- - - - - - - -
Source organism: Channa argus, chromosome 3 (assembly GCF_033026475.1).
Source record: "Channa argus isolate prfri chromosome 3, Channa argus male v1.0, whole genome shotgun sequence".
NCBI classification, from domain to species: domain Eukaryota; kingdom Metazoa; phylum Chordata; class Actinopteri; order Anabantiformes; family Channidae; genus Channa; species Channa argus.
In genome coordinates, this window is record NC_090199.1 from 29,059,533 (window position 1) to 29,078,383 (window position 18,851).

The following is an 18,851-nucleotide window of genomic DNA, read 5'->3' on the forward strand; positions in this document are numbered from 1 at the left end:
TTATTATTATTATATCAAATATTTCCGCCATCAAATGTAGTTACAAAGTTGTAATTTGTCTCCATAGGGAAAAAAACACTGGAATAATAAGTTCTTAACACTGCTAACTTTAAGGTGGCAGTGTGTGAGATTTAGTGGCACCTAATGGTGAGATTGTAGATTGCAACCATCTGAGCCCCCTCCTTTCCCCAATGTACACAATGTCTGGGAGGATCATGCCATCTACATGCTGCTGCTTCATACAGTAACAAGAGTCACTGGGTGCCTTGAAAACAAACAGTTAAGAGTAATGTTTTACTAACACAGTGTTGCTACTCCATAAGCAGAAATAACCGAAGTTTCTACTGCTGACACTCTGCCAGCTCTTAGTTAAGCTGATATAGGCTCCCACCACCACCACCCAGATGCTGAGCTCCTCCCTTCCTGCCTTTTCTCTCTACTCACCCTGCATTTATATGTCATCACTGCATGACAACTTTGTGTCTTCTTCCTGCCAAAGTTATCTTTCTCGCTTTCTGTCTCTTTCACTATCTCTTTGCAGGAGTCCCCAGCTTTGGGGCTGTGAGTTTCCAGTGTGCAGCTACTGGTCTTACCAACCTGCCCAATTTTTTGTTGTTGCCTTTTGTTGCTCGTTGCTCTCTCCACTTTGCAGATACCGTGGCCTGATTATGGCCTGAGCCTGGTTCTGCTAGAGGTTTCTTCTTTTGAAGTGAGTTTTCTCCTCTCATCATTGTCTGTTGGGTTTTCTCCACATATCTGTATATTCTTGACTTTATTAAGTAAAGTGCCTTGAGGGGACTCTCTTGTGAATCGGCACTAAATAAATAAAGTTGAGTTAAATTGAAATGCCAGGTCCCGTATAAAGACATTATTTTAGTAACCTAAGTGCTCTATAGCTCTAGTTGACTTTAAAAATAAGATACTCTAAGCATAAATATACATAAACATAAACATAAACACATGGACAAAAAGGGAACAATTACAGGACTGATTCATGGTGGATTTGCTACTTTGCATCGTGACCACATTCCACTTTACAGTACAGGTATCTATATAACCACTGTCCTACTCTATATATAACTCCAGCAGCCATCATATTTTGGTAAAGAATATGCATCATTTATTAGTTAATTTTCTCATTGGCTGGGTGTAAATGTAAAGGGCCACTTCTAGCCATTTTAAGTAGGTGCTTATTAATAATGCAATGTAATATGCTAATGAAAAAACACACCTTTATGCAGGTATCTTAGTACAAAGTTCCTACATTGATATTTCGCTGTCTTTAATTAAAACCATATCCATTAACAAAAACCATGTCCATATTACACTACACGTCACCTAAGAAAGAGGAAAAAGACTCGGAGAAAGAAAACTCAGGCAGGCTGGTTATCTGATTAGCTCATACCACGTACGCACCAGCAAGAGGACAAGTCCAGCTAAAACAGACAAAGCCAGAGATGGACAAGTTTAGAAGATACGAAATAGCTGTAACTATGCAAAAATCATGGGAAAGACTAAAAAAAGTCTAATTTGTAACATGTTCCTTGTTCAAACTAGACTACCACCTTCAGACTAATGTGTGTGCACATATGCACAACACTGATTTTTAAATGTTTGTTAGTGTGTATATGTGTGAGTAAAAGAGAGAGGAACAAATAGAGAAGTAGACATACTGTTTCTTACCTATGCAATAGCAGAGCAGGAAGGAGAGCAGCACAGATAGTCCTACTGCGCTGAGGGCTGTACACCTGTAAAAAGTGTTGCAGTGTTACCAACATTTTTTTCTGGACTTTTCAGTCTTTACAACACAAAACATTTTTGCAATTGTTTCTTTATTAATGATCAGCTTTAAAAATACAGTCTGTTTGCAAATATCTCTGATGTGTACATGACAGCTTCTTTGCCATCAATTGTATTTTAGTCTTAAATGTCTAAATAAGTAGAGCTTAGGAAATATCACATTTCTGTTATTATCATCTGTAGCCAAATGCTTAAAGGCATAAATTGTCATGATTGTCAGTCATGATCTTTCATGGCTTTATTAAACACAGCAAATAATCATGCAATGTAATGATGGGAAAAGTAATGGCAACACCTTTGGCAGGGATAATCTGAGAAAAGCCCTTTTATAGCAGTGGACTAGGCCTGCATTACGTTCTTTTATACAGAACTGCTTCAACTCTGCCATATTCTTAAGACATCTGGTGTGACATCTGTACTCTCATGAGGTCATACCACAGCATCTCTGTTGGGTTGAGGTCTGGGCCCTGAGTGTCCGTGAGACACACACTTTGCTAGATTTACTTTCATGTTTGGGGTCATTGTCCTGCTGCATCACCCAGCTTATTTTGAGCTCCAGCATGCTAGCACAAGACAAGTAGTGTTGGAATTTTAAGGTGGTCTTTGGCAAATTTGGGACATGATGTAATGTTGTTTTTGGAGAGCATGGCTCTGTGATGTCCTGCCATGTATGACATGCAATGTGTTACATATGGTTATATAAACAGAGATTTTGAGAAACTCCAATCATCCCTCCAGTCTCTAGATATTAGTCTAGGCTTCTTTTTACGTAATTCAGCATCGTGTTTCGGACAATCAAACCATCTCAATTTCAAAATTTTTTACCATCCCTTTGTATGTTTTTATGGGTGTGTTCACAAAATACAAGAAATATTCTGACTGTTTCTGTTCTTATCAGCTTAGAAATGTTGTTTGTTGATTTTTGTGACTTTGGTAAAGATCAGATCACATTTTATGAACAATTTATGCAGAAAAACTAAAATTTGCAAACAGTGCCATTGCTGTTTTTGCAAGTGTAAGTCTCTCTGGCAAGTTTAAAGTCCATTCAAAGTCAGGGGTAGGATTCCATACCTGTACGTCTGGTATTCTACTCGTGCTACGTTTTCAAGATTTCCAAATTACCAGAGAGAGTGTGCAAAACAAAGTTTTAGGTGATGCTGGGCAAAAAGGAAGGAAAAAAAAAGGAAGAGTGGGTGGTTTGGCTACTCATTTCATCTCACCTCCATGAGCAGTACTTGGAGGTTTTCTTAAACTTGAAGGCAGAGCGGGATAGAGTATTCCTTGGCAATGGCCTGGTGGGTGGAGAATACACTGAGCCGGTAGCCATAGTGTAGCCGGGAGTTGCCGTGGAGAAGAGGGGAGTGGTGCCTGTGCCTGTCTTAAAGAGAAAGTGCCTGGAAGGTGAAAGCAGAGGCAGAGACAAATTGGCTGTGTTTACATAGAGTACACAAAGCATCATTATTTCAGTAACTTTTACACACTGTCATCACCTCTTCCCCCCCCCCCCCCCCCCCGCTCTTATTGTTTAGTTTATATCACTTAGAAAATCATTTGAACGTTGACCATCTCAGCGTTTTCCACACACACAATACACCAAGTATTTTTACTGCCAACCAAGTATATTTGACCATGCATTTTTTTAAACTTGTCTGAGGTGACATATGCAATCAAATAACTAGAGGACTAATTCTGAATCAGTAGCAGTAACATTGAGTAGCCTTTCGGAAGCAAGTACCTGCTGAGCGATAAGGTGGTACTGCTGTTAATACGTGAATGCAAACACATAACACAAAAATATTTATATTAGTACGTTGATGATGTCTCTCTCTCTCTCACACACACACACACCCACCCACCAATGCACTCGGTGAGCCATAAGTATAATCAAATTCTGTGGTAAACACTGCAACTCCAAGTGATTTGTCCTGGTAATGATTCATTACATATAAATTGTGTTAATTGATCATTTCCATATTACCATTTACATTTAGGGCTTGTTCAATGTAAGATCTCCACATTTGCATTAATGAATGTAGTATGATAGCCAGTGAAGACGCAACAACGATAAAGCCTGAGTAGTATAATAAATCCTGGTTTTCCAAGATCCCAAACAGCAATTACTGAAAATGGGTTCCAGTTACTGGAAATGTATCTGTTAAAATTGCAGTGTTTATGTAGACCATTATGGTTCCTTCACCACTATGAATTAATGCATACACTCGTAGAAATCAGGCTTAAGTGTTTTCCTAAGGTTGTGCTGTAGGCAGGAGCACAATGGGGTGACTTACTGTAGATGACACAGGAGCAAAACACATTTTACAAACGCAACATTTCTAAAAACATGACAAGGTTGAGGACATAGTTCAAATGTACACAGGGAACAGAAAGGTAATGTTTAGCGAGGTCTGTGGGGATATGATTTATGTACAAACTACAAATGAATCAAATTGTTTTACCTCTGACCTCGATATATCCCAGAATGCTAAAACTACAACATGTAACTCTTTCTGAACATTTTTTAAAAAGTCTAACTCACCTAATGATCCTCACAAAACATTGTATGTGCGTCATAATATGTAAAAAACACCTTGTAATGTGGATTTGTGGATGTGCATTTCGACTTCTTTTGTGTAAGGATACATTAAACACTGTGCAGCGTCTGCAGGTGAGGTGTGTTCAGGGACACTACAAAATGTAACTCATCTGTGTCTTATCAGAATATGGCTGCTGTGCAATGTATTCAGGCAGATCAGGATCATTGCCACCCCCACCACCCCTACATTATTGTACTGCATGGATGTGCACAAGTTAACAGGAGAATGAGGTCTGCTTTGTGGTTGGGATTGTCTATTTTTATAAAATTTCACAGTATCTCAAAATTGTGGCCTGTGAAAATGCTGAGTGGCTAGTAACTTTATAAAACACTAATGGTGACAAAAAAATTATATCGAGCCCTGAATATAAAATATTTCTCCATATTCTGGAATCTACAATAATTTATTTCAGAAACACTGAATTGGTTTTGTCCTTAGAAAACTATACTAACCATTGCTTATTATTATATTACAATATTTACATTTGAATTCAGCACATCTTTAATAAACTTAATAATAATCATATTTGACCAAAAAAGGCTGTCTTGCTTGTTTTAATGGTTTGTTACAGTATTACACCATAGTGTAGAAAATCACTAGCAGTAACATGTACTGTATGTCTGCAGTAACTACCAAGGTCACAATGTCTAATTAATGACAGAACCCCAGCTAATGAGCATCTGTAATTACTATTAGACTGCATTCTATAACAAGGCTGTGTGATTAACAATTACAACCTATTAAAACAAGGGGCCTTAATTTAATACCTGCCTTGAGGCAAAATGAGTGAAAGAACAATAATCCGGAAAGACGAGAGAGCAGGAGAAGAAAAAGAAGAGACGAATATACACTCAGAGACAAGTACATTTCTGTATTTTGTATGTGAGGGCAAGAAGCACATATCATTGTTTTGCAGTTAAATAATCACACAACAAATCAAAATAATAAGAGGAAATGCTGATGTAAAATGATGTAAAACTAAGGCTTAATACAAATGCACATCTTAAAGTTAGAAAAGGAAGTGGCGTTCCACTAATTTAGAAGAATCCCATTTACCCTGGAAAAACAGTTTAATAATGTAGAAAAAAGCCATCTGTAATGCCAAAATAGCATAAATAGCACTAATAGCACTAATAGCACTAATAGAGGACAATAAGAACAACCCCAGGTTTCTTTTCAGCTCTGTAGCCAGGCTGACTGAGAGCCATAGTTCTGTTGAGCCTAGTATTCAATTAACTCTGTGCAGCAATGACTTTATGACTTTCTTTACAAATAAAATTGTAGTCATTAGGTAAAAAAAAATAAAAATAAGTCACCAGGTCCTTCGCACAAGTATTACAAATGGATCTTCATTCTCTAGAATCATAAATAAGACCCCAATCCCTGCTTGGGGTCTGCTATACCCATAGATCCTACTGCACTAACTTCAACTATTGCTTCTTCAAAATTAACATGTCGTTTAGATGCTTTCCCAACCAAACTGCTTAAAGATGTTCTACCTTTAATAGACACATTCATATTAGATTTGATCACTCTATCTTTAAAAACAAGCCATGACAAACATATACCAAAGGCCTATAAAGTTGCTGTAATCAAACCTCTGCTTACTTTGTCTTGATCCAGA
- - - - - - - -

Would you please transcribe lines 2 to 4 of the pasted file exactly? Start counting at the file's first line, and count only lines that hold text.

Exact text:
Source record: "Channa argus isolate prfri chromosome 3, Channa argus male v1.0, whole genome shotgun sequence".
NCBI classification, from domain to species: domain Eukaryota; kingdom Metazoa; phylum Chordata; class Actinopteri; order Anabantiformes; family Channidae; genus Channa; species Channa argus.
In genome coordinates, this window is record NC_090199.1 from 29,059,533 (window position 1) to 29,078,383 (window position 18,851).